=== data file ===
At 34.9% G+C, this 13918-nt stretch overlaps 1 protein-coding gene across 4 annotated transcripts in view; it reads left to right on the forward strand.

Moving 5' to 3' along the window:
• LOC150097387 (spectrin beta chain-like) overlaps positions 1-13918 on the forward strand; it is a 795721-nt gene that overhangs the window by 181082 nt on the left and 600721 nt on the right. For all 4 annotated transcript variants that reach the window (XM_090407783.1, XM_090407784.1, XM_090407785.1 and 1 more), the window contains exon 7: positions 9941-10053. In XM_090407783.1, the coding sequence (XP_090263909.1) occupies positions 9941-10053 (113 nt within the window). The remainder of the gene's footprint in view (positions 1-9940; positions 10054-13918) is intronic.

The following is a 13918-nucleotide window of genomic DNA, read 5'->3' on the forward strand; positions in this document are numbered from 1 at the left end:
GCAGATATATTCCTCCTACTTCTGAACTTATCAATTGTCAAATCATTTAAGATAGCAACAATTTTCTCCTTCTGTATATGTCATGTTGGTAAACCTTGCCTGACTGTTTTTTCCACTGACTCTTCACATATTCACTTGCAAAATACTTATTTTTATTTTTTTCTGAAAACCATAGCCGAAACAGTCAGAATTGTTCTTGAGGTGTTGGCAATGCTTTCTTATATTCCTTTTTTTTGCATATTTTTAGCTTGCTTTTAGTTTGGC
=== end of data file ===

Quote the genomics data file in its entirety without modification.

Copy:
At 34.9% G+C, this 13918-nt stretch overlaps 1 protein-coding gene across 4 annotated transcripts in view; it reads left to right on the forward strand.

Moving 5' to 3' along the window:
• LOC150097387 (spectrin beta chain-like) overlaps positions 1-13918 on the forward strand; it is a 795721-nt gene that overhangs the window by 181082 nt on the left and 600721 nt on the right. For all 4 annotated transcript variants that reach the window (XM_090407783.1, XM_090407784.1, XM_090407785.1 and 1 more), the window contains exon 7: positions 9941-10053. In XM_090407783.1, the coding sequence (XP_090263909.1) occupies positions 9941-10053 (113 nt within the window). The remainder of the gene's footprint in view (positions 1-9940; positions 10054-13918) is intronic.

The following is a 13918-nucleotide window of genomic DNA, read 5'->3' on the forward strand; positions in this document are numbered from 1 at the left end:
GCAGATATATTCCTCCTACTTCTGAACTTATCAATTGTCAAATCATTTAAGATAGCAACAATTTTCTCCTTCTGTATATGTCATGTTGGTAAACCTTGCCTGACTGTTTTTTCCACTGACTCTTCACATATTCACTTGCAAAATACTTATTTTTATTTTTTTCTGAAAACCATAGCCGAAACAGTCAGAATTGTTCTTGAGGTGTTGGCAATGCTTTCTTATATTCCTTTTTTTTGCATATTTTTAGCTTGCTTTTAGTTTGGC